[the congress shall have power…] “To regulate commerce with foreign nations, and among the several states, and with the Indian tribes”The part of that statement which so much debate has been centered upon is “To regulate commerce…among the several states." Luckily we do not have to be confused as to what the framers meant, as they clearly laid out their intent in their writings. reading their correspondence, there should be no debate at all what the proper understanding of those words should be. But as was pointed out yesterday, the small minority of our non-representatives who would hazard a guess as to where their unlimited power is derived from, will likely quote this clause.
Indeed Speaker Pelosi issued a press release on her website in September 2009 where she expressly said just that: Health Insurance Reform Daily Mythbuster: 'Constitutionality of Health Insurance Reform'
“… But the Constitution gives Congress broad power to regulate activities that have an effect on interstate commerce. Congress has used this authority to regulate many aspects of American life, from labor relations to education to health care to agricultural production. Since virtually every aspect of the heath care system has an effect on interstate commerce, the power of Congress to regulate health care is essentially unlimited.”So according to this widely held interpretation these 16 words nullify the tenth amendment. IF congress can regulate the commerce that goes on within a state because the prices and availability of a product or service in one state impacts the prices and availability in another, then there is literally no end to what they can control. How convenient for them. This is clearly not what the founders meant. The original intent of the framers is clear. Madison said to Cabell :
“For a like reason, I made no reference to the "power to regulate commerce among the several States." I always foresaw that difficulties might be started in relation to that power which could not be fully explained without recurring to views of it, which, however just, might give birth to specious though unsound objections. Being in the same terms with the power over foreign commerce, the same extent, if taken literally, would belong to it.
Yet it is very certain that it grew out of the abuse of the power by the importing States in taxing the non-importing, and was intended as a negative and preventive provision against injustice among the States themselves, rather than as a power to be used for the positive purposes of the General Government, in which alone, however, the remedial power could be lodged.”Remember, until the mid 20th century any goods received from a foreign nation were received by ship. This put States without ports and harbors at a serious disadvantage to states who did. Imagine Kansas or Oklahoma's vulnerable situation if they had to pay taxes on every product imported to every state that was crossed en route to the final destination. imagine a ship from China delivering products to the port in Long Beach, CA en route to Kansas. California could then charge tariffs to Kansas, and every state subsequently after that could charge both CA, and KS, as the product moved across their borders. What a nightmare that would be. This is the reasoning behind the Commerce Clause. The purpose of the Commerce Clause was to keep this internal turmoil out of trade, to allow all the states to access shipping and receiving points. This is further explained in Federalist #42, and Madison mentions that one of the reasons for this language’s inclusion into the constitution was because it was a noted weakness of the articles of Confederation as well as several Nations in Europe at the time.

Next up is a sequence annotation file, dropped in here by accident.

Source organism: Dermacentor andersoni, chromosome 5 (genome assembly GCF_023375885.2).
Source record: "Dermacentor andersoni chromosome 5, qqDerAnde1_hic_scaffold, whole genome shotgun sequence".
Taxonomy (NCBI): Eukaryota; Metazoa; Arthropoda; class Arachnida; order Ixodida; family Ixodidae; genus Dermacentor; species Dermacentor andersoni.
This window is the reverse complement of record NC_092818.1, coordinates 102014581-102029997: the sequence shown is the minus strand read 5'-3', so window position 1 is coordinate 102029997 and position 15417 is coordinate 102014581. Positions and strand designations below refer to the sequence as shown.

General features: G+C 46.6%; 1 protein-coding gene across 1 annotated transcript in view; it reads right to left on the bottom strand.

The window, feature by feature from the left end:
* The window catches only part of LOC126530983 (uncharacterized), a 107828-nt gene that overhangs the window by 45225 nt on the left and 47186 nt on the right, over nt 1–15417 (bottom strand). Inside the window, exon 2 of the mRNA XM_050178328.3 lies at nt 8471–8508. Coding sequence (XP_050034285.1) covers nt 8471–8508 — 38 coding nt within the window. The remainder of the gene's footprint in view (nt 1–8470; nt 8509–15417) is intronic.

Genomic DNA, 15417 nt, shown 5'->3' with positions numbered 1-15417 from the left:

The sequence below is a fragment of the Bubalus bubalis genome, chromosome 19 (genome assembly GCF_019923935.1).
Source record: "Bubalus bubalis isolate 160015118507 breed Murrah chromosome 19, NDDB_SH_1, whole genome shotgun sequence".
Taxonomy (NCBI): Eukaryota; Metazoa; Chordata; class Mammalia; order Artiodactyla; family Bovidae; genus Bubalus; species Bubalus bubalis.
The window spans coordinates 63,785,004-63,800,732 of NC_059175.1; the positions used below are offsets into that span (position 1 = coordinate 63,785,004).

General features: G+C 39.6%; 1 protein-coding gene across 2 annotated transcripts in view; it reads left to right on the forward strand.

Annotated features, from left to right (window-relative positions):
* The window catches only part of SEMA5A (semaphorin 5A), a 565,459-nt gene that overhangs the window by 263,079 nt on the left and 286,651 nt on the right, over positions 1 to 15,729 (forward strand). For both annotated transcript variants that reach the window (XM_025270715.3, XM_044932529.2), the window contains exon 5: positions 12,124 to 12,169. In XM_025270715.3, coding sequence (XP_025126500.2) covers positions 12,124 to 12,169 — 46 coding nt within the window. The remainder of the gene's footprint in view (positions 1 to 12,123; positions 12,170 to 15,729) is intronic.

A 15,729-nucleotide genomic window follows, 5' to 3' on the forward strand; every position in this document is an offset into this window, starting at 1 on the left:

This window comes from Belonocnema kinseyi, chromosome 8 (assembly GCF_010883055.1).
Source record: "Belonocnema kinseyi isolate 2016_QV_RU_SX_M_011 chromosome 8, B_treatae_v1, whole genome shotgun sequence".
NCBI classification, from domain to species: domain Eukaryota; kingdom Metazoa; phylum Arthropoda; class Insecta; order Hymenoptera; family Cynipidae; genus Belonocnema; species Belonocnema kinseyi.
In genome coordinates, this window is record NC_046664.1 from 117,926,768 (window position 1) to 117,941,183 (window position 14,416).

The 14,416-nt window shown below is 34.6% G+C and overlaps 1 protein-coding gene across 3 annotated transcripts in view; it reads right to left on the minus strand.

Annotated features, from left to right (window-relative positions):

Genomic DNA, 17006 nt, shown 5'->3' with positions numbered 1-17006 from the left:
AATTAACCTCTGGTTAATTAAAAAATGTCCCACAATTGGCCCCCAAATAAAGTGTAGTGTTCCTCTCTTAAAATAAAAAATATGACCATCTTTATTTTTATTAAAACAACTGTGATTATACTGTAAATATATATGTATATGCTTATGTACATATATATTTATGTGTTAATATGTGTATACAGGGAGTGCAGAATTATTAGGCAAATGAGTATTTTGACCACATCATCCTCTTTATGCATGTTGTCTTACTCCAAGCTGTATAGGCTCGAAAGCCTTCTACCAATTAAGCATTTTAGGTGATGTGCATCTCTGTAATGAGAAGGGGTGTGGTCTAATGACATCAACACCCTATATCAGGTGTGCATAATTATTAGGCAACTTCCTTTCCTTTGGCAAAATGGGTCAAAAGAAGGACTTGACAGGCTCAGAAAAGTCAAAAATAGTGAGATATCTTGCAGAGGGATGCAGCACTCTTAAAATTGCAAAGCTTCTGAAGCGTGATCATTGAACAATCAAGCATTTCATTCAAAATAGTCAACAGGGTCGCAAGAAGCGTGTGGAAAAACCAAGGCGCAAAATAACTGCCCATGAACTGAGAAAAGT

Allow me to translate into more easily understood language.
I did not refer to the "power to regulate commerce among the several States." [in my response]. I purposefully left that part out because I always thought that in the future people would misunderstand the meaning unless it was put into context. If not, it would be too easy to extend this power to the same level as the power reserved to the federal government to regulate relationships with other nations. It is very clear that this language grew out of an abuse of power by states that had ports and harbors against states that did not. The language was intended as a protection to keep one state from harming another by restricting its trade, not as an additional power given to the Federal government over the states; however, the Federal government is the only agency we could give this authority to, and so we did.
It was meant as a restriction on states from harming other states, not to create an all encompassing evil overlord Fedzilla government.
Unfortunately over the years the courts have wavered back and forth on this issue and the most recent passing of the buck by the court has been this:
Garcia v. San Antonio Metropolitan Transit Authority, 469 U.S. 528 (1985),
Of course, we continue to recognize that the States occupy a special and specific position in our constitutional system and that the scope of Congress' authority under the Commerce Clause must reflect that position. But the principal and basic limit on the federal commerce power is that inherent in all congressional action—the built-in restraints that our system provides through state participation in federal governmental action. The political process ensures that laws that unduly burden the States will not be promulgated.The recent Firearms Freedom laws are set to test this theory, but it is unlikely from the above decision they will. Folks, if we don’t like Pelosi et. al. view of things, we have to vote them out, because the courts are likely going to take a pass on this. This may be one of the most important litmus tests on a prospective candidate, “what is your opinion regarding the proper role of the Fed with respect to the Commerce Clause”